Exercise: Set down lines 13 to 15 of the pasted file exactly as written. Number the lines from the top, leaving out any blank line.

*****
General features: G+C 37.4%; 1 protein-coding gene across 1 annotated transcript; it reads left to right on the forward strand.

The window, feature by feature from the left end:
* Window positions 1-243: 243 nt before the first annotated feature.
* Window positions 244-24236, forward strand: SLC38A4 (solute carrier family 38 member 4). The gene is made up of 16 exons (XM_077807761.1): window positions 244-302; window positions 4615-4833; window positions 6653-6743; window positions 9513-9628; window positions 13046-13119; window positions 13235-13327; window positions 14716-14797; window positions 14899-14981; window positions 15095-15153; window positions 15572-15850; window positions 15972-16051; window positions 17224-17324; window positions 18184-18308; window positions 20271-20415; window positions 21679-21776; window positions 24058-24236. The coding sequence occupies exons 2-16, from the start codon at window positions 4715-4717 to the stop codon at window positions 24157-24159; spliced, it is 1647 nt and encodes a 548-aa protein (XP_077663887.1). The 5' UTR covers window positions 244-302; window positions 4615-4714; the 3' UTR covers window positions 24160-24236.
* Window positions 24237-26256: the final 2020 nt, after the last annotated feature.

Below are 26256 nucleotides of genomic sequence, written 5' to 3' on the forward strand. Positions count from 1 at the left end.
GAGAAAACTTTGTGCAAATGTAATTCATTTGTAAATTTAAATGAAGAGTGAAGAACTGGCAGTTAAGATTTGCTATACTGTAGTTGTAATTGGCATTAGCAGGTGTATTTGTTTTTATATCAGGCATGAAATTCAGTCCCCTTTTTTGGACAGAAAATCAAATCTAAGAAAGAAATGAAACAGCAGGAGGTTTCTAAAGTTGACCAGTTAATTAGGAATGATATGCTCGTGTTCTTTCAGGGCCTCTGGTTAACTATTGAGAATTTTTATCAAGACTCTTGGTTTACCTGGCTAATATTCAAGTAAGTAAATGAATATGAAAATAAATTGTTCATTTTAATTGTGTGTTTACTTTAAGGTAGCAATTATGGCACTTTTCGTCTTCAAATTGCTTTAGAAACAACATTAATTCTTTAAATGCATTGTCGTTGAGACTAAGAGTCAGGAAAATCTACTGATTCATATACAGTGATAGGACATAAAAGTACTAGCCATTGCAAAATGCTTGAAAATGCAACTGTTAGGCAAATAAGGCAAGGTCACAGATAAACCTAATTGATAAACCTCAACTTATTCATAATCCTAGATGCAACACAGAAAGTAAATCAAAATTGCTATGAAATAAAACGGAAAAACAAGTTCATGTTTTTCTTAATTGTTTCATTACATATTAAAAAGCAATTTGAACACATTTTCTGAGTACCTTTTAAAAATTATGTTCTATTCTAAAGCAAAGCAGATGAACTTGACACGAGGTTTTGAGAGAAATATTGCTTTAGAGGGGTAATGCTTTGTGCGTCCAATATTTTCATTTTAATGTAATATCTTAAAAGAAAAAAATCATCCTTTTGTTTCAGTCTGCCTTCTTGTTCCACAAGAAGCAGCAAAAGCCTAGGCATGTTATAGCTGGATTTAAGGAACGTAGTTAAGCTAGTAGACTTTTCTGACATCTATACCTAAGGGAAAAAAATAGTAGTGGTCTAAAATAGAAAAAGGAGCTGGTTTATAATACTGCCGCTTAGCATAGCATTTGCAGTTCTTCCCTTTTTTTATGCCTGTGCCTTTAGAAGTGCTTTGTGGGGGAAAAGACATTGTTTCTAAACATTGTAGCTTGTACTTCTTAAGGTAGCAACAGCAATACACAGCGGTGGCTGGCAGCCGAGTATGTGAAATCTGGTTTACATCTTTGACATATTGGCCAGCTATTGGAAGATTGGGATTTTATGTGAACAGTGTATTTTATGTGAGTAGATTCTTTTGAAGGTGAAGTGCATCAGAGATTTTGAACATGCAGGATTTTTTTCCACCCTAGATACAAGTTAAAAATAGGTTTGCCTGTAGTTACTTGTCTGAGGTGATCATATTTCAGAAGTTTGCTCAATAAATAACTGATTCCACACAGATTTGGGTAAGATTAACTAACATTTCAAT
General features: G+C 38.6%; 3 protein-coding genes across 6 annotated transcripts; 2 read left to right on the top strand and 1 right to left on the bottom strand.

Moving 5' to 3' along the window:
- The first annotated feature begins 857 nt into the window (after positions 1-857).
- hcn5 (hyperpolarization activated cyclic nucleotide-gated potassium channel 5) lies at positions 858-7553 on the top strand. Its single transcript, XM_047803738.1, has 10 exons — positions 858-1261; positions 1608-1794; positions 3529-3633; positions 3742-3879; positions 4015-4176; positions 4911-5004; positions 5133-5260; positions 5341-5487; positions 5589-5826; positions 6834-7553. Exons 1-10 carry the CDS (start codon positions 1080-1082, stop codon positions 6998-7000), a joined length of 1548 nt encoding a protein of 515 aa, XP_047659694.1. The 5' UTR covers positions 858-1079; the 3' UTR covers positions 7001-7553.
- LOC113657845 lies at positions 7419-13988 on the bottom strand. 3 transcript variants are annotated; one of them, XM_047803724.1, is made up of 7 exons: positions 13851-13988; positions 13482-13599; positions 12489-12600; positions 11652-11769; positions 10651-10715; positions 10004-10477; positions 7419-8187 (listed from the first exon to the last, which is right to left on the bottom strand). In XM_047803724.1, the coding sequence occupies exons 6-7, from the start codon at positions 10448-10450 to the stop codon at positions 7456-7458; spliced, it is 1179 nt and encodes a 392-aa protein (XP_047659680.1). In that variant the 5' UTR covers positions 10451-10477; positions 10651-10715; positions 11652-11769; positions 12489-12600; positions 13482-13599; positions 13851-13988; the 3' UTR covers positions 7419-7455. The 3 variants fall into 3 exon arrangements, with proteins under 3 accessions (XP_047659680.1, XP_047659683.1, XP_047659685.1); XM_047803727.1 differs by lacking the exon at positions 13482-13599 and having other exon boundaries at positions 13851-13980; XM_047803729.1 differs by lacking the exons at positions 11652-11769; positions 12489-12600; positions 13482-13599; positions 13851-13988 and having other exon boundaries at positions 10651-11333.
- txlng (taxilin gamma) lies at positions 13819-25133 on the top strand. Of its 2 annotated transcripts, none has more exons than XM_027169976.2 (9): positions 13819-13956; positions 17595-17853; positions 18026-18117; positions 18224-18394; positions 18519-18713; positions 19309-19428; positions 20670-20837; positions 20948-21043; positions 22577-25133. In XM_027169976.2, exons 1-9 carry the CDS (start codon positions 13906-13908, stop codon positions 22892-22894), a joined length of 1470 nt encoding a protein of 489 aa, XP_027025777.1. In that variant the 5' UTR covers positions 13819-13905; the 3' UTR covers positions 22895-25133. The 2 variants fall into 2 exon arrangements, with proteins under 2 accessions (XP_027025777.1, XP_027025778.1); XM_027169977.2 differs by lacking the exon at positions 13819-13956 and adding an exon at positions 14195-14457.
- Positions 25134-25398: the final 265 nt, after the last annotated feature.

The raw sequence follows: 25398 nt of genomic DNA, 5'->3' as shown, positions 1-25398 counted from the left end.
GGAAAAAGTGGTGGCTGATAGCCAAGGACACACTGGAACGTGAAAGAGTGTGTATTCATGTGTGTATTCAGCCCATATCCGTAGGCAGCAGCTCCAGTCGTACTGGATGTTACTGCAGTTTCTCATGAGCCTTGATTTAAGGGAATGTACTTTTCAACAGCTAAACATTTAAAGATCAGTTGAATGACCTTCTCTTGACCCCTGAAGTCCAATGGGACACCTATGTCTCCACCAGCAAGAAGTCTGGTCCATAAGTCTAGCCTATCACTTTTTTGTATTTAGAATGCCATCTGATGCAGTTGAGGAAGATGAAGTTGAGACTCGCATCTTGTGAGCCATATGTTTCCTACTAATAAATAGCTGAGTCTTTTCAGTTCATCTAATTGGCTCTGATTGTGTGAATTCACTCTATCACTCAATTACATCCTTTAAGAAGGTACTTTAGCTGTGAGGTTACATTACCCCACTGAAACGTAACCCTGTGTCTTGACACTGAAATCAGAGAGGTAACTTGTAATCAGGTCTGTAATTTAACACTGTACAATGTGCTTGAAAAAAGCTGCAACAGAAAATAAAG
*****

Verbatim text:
- txlng (taxilin gamma) lies at positions 13819-25133 on the top strand. Of its 2 annotated transcripts, none has more exons than XM_027169976.2 (9): positions 13819-13956; positions 17595-17853; positions 18026-18117; positions 18224-18394; positions 18519-18713; positions 19309-19428; positions 20670-20837; positions 20948-21043; positions 22577-25133. In XM_027169976.2, exons 1-9 carry the CDS (start codon positions 13906-13908, stop codon positions 22892-22894), a joined length of 1470 nt encoding a protein of 489 aa, XP_027025777.1. In that variant the 5' UTR covers positions 13819-13905; the 3' UTR covers positions 22895-25133. The 2 variants fall into 2 exon arrangements, with proteins under 2 accessions (XP_027025777.1, XP_027025778.1); XM_027169977.2 differs by lacking the exon at positions 13819-13956 and adding an exon at positions 14195-14457.
- Positions 25134-25398: the final 265 nt, after the last annotated feature.

The raw sequence follows: 25398 nt of genomic DNA, 5'->3' as shown, positions 1-25398 counted from the left end.